Honors English 1
7 May 2018
Romeo and Juliet Essay
William Shakespeare once quoted, “The power of fate hangs over the lives of all characters, and even controls the gods themselves.” Like every other educated man of his age, Shakespeare had learned about the Greek myths. Accordingly, Shakespeare uses the myths as a writing tool, to fully develop the characters in his own personal story, “Romeo and Juliet.” Back in Shakespeare’s day, people believed in multiple gods with different powers who would help the mere mortals, if they asked. In this lyrical sonnet, their consists of many allusions, or a reference to another piece of literature. In Shakespeare’s literary work, he uses gods to resemble sustained allusions for other characters in the play.
Shakespeare used the god of desire, Cupid to resemble the allusion of love. The reader can assume Shakespeare was in a state of mad love at this time. Towards the beginning of the story, where Romeo is depressed and lovesick, talks about his desire for Rosalyn and admits she will not be hit by Cupid’s arrow, meaning that she will not fall in love, “Well in that hit you miss. She’ll not be hit with by Cupid’s arrow” (Shakespeare, ln 207). Romeo refers to Cupid as to explain how his love works involving Rosalyn, the one he loves.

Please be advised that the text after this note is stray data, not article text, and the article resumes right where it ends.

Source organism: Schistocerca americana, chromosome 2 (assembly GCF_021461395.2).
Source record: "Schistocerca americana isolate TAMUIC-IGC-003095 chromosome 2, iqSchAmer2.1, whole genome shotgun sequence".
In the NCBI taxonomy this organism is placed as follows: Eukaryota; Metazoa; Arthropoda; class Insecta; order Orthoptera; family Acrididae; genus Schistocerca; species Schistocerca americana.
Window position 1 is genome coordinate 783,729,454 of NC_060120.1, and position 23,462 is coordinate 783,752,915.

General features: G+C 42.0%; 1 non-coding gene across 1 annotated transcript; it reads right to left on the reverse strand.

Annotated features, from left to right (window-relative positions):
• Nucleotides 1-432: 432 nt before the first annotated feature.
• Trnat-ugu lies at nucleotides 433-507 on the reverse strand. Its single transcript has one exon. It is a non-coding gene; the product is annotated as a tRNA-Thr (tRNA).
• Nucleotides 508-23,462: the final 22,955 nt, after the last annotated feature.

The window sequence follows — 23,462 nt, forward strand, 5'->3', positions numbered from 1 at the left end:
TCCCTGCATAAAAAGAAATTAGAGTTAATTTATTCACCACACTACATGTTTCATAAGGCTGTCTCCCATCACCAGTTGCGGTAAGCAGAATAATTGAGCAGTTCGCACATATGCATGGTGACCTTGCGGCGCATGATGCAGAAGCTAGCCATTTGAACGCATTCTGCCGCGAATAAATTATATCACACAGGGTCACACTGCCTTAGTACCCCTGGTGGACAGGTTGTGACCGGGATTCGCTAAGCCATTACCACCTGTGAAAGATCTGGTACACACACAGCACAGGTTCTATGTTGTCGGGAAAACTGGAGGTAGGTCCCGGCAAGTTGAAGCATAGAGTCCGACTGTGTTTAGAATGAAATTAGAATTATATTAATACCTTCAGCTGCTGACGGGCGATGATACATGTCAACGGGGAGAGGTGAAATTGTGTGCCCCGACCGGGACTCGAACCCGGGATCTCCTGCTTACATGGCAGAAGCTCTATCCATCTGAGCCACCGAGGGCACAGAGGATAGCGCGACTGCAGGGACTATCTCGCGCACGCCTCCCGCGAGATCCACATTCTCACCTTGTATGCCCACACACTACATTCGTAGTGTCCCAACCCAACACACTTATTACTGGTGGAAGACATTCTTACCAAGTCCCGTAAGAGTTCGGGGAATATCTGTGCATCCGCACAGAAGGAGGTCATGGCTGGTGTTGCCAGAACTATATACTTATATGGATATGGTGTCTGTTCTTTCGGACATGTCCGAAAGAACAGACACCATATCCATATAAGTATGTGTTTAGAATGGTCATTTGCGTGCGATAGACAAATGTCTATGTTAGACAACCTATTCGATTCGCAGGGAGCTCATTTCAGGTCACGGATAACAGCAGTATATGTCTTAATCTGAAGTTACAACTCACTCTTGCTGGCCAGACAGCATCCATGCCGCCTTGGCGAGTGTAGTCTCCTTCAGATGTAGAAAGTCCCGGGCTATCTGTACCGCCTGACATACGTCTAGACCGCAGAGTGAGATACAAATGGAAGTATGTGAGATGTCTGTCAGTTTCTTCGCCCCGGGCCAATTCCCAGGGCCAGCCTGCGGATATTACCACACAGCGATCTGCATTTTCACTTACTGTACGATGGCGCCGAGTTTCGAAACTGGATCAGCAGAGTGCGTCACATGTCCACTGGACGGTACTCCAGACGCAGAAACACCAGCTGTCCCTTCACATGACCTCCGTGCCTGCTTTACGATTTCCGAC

Romeo is talking about Rosaline’s unwillingness to marry and her desire to stay chaste. Towards the beginning of the play, Romeo also compares Rosaline to Diana, goddess of virtue, who opposed marriage, “hath Dian’s wit” (Shakespeare, lns 217). Romeo refers to Rosaline as Diana since she is not accepting the fact to marry him. This helps to emphasize Romeo’s frustration over Rosalin and shows how desperate he was towards being hers. It also brings out irony since Romeo is going to the party to win Rosalyn, but actually falls in love with Juliet, a Capulet.
Shakespeare uses the allusion of Cupid and Diana to resemble how Rosalyn...